We ended last week with the shocking suicide of saloon-owner John T. Hofmann, and his burial in Congressional cemetery. While he may have been consigned to the grave, his wife, Elisabeth, continued on without him, after having posted a message of thanks to all of those who had offered her condolences. A month and a half after his death, the liquor license was transferred to Elisabeth, and – at least at first – she kept it running under its old name, even after having her husband’s liquor license transferred to her.
However, she did things differently. She and her saloon disappear almost entirely from the records of the day. Other than the yearly license renewal, and her listing in the city directories of the day, Elisabeth does no seem to have advertised much, or certainly not in the same way as her husband had done.
This continued for about 10 years. On February 13, 1907, her 30-year-old son Edward J Hofmann passed away. He was buried a few days later near his father.
This also seems to have been the end of Elisabeth Hofmann’s career as a saloonkeeper, although there is no way to determine whether these were in any way related. Three months later, an ad in the Washington Evening Star announced the opening of “Meehan’s Scenic Summer Garden.” The ad continued:
At a cost of thousands, this cool spot has been turned into a high-class Summer Garden, where everybody takes their wives and sweethearts. Situated in the coolest part of the city, among beautiful trees and shrubbery. Objectionable characters will be excluded.
A brief notice in the Washington Post a few months later indicated that Meehan had not been able to exclude all objectionable characters. One of these broke into his saloon late one Sunday night, opened a safe, and made off with $500.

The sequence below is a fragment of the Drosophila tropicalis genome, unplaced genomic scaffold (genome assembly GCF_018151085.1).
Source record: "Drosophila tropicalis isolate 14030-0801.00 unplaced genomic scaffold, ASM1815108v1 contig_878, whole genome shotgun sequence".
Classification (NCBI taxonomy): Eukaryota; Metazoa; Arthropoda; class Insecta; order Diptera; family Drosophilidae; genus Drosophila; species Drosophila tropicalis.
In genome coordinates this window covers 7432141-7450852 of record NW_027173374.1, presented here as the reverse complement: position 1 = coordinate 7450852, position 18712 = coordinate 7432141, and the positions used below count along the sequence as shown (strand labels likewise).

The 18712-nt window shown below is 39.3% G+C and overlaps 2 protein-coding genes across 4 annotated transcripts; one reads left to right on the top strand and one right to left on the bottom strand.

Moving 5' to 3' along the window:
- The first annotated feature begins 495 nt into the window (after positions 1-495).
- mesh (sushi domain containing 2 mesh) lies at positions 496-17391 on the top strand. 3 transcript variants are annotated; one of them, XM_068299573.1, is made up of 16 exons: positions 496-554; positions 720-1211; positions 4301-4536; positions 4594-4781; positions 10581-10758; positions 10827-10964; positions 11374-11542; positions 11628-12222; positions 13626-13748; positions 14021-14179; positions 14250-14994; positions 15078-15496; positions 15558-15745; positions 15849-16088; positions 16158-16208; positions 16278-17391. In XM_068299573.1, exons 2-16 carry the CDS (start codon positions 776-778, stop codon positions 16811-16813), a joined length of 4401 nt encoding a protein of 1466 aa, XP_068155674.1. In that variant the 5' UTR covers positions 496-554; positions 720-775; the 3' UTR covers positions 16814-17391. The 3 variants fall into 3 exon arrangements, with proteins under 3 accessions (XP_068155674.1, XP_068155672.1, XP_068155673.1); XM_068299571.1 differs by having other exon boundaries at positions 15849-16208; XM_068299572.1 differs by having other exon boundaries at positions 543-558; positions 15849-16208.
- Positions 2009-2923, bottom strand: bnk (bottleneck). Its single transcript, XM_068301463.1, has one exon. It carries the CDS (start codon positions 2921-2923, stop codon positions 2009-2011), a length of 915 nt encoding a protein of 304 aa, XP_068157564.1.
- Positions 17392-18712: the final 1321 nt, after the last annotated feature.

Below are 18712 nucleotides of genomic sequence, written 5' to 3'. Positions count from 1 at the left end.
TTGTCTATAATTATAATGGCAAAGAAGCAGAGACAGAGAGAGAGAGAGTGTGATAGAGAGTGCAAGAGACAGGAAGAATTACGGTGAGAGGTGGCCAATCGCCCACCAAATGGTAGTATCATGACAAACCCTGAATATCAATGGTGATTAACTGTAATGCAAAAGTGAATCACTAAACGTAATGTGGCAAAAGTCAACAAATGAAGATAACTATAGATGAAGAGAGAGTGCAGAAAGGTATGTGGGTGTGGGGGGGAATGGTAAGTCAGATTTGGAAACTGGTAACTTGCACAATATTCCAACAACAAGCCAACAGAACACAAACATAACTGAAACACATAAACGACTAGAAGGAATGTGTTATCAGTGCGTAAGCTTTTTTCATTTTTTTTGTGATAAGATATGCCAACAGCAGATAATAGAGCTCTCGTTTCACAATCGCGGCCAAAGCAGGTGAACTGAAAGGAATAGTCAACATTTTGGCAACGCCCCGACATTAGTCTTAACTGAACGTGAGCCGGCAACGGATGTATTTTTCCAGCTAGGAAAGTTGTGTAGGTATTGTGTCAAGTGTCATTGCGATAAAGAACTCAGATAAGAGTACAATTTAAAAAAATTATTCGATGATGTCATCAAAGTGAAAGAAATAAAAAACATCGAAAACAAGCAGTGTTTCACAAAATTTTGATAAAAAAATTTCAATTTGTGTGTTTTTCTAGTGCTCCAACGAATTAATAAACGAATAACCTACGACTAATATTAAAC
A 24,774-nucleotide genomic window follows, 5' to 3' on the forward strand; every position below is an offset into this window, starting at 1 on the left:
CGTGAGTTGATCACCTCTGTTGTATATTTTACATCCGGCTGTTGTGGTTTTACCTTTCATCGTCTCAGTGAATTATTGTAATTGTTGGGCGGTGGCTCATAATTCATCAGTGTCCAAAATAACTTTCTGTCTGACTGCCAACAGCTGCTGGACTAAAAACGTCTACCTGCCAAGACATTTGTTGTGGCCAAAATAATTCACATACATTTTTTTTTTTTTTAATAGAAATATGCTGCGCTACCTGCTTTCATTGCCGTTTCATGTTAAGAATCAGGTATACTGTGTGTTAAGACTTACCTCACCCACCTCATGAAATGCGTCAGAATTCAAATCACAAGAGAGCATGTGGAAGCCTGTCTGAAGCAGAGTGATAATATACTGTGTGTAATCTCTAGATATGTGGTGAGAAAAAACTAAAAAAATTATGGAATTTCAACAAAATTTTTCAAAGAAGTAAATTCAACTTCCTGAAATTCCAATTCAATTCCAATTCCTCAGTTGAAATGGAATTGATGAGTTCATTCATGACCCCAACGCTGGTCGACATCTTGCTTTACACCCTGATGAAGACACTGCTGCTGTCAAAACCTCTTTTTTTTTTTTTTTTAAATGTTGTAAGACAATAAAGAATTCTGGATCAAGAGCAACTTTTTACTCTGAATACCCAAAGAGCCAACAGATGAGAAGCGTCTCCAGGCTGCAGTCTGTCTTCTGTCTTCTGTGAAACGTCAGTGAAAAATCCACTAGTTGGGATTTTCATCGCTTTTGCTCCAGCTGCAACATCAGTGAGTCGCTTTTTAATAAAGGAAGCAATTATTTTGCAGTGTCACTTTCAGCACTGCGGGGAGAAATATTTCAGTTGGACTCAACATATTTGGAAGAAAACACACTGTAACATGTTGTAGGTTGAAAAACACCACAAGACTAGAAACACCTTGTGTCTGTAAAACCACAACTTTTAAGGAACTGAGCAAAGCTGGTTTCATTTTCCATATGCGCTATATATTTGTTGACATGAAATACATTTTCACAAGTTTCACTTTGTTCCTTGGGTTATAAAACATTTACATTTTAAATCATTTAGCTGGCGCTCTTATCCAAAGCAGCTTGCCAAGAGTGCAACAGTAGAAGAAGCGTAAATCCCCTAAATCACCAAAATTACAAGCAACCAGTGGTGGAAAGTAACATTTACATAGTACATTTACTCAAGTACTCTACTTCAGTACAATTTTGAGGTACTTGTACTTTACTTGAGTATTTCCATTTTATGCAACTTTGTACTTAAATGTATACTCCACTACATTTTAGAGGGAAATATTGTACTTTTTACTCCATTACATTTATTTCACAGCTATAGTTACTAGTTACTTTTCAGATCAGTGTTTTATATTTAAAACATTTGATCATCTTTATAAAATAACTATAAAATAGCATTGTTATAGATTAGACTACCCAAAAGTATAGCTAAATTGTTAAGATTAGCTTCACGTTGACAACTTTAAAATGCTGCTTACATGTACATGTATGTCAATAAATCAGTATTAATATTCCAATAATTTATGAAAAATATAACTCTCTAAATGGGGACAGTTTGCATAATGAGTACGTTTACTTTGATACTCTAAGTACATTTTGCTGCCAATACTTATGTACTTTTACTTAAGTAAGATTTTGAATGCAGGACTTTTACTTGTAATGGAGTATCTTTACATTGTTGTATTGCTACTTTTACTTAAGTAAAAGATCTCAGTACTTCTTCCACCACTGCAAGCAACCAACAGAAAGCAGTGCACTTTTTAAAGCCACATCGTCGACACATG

Meehan himself was also not completely on the straight and narrow, being found guilty of keeping his saloon open after closing hours the following year. He also disappears from the public eye shortly after this, and the premises are taken over first by Walter C. Scott, and then by Jacob F. Ebling.
Ebling found himself in hot water in 1913, being accused of being drunk while on duty. This led to a hearing in regards to the renewal of Ebling’s license, in which policeman Cecil E. Showalter was a witness against him. When asked to point to the miscreant by the attorney opposing the renewal, Albert E. Shoemaker of the Anti-Saloon League, Showalter pointed… to Ebling’s attorney. The bartender was quickly exonerated. Showalter, who can be seen above, later committed suicide after attacking his wife with a blackjack, shortly after having resigned from the police force due to “bad eyesight.”
Unfortunately, Ebling’s return to the taps did not last long. He filed for bankruptcy just a few months later, and everything related to his business was to be sold at auction: “valuable saloon business, summer garden and moving picture garden, including fixtures, stock in trade, equipment and other paraphernalia, together with the retail liquor license, lease and good will.”
Whoever bought the “retail liquor license” does not appear to have made use of it. The old Tunnicliff’s Hotel disappears from the public record as a place to sell alcohol at this point.
Elisabeth Hofmann would die in 1916 and be buried next to her husband at Congressional Cemetery.
Repeal Day is December 5. Come celebrate with us! More details here.